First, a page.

T. Was there much question as to the rifles?
J. The contest, virtually, was confined to the long Enfields, the Whitworths, and the Westley Richards. The two former, as you know, are muzzle-loaders; the latter breech-loaders. As far as my own observation went, the long Enfield, up to 600 yards, was equal to either for precision – indeed I should have preferred mine. You will remember we shot with those that had been supplied us by the National Rifle Association; and these were more carefully adjusted in their sights than those issued by Government to the corps. Besides, the pull of the trigger was reduced from some 8 or 9lb, which is the ordinary pull of the Government Enfleld, to about 4lb; indeed, every ninth or tenth rifle in our company will bear its own weight on the trigger without springing it. Now this should not he, and it is a pity that all the rifles issued by Government should not be adjusted to a 3lb or 4lb pull. It is a great disadvantage, drilling with one and shooting with another. Now no man can shoot with great accuracy with a 9lb pull at a trigger; the effort to get the piece off is sure to derange the aim. Nothing is more nice than the adjustment of the finger to the trigger; and, out of fifteen shots, a 4lb pull, as compared with a 9lb pull, is worth three points, if not more.
T. Did you like your own rifle? I mean the Enfield you shot with.
J. Exceedingly – so much so that I have applied to the Association to he allowed to purchase it for the Company. The decision rests with the War Office and it would seem a pity to return it into store to remain unused for another twelve months. The government might put an enhanced price on it-say £9 or £5; but it would be a great advantage to the first-class men, or, at least, the marksmen of the Company, to be able to practise with it constantly. I doubt if you could get a better weapon for its range – say of 600 yards. I know nothing of its virtues beyond that distance; but, if the War Office insist on these rifles being returned to them, we shall be in the same predicament next year – that is, practising with rifles with a heavy pull, and shooting for prizes with rifles with a light one.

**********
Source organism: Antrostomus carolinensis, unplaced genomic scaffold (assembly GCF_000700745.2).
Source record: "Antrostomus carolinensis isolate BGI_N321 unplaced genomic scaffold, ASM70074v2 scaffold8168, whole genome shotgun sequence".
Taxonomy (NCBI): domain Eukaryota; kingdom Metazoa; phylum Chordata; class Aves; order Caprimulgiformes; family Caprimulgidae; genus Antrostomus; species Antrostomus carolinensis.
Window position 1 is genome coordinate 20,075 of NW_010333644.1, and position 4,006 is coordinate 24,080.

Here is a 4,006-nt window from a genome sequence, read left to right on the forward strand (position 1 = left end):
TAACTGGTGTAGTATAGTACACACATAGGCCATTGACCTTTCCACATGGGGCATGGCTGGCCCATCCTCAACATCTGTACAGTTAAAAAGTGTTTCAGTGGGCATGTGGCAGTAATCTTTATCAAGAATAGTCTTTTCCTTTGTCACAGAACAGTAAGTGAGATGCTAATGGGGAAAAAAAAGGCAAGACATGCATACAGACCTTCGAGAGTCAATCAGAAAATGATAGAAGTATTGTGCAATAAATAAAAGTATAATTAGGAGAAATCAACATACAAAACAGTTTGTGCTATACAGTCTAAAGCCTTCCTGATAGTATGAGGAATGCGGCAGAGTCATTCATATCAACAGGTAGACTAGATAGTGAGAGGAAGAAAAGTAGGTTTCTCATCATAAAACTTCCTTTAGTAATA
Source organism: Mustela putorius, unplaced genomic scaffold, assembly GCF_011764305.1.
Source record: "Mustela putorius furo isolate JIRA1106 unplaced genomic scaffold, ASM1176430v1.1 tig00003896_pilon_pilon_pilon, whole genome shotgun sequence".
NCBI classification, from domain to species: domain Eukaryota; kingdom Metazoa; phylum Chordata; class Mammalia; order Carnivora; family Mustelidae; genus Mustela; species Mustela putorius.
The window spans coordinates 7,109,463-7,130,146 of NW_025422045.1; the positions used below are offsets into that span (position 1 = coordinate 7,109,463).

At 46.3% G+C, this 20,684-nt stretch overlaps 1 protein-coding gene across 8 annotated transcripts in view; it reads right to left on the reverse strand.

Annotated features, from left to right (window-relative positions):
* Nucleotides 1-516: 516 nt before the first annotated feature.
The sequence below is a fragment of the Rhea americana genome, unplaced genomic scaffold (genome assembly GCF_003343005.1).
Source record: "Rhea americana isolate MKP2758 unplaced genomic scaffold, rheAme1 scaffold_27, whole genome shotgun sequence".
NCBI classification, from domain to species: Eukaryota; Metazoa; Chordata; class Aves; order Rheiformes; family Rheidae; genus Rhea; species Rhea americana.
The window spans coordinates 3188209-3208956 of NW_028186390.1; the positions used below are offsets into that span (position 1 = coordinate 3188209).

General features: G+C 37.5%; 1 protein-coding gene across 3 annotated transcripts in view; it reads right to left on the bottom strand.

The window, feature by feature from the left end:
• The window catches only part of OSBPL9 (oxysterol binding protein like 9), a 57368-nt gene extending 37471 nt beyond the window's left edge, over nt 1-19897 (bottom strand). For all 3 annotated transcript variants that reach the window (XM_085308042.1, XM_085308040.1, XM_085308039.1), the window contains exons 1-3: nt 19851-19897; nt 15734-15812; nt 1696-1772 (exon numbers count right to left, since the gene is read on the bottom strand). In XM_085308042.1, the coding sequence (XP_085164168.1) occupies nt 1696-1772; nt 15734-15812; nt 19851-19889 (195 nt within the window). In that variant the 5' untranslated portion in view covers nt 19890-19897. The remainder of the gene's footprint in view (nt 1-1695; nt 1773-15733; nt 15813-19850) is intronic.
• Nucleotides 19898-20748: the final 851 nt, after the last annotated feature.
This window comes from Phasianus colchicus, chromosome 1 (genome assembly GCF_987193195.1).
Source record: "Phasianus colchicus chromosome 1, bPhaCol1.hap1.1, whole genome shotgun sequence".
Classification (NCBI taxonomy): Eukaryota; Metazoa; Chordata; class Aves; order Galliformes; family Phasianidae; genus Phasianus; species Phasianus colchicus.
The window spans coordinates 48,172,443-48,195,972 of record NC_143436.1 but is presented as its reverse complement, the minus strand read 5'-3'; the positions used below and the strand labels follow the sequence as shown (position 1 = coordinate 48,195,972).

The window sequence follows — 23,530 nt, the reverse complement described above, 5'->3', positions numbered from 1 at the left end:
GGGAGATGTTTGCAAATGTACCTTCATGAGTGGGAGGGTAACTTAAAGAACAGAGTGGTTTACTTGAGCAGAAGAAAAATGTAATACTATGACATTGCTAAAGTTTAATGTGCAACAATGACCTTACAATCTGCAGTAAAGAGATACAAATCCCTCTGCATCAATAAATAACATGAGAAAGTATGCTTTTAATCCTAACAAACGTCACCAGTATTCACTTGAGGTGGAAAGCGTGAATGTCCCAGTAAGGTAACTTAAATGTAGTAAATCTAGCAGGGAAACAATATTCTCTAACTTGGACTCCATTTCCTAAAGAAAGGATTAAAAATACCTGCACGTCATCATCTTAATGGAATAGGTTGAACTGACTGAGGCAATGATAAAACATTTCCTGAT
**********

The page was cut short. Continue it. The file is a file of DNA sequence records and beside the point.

T. Did you shoot at the long ranges?
J. Yes; I competed both for the Duke of Cambridge’s and for the Duke of Wellington’s prize, and only got on the target at 1000 yards with my ninth shot in the second contest. This was with a Westley Richards, which I had to sight for myself; and it was greatly guess-work. I should have preferred a Whitworth; but they were all engaged by the volunteers who came to shoot for the Queen’s prize, and therefore I had no opportunity of trying them. But, though not successful myself; I saw some good practice with the Westley Richards at these ranges. The rifle I used struck me as too light – not eight pounds in weight, I think – to carry such a flight with certainty; and it certainly kicked more than the Enfield, as my shoulder testified the next morning. The breech-loading principle is an advantage in loading; but it has the disadvantage of the cartridge greasing the fingers, and thus preventing the firm grip both of the left and right hands. This, unless carefully guarded against, by rubbing the fingers quite dry (which takes time) is much against a true shot. Indeed, the nicety of all the points required at these distances to make a successful shot is wonderful. It is eye, hand, nerve, and perhaps the “electricity” of the man that all comes into play; and the singular thing is, you can tell, as you pull the trigger, if you are right. I always felt certain, the moment I fired, whether I had hit or missed. It is an indescribable some – thing that conveys it to you, of which the white or blue flag, some seconds after, is only the communication; and this I found was common to all. I saw Jacob Knecht of Zurich fire the last shot that won the Duke of Cambridge’s prize: he was 8, Lieutenant Lacey was 9. Knecht pulled, and instantaneously exclaimed, “Ah, gute, gute, a bool’s eye, a bool’s eye,” and made almost extravagant exhibitions of delight. I stood by, I confess, incredulous; but, some ten seconds afterwards, the blue flag showed at the butts. A bull’s-eye it was; and, thus scoring two, Knecht made ten, and won the prize. It was an exciting moment. Lieutenant Lacey, standing by, was second, when he might well, a moment before, have felt almost certain of the prize. Knecht fired sitting. His position was admirably steady; he brought his rifle at once to the aim, and then, after a single moment’s dwell, fired. In this lies the rifleman’s dexterity – to pull at the instant his sight tells him he is on. It will not always come off right even then; for the slightest failure of finger to give the impulse will defeat him; but to pull when he is not on – and this he must wait for and work for, if it does not, as it often does not, come at once – is just sheer folly, as the shot is sure to be wasted. The art of shooting is one of the mental phenomena; “trace home the lightning to the cloud,” and you will find it resolves itself into a brain action, a sense. “It strikes the electric chord wherewith we are darkly bound,” and it is this that creates the excitement. Nothing can be more thrilling than the feeling of the successful shot. Thence arises the affection for the rifle itself. You love it; you talk to it. I could not help whispering to mine in the tent, “If you’ll be true to me, I’ll be true to you and out of this little social compact I got a centre at 600 yards. No doubt this would be much enhanced by longer familiarity. By continued practice you could reduce distances to such a certainty that every 20 yards might be lined off on the slide. The sighting the rifle is the first grand secret. With that all right the rifleman has confidence; and confidence is the second grand secret in the shot.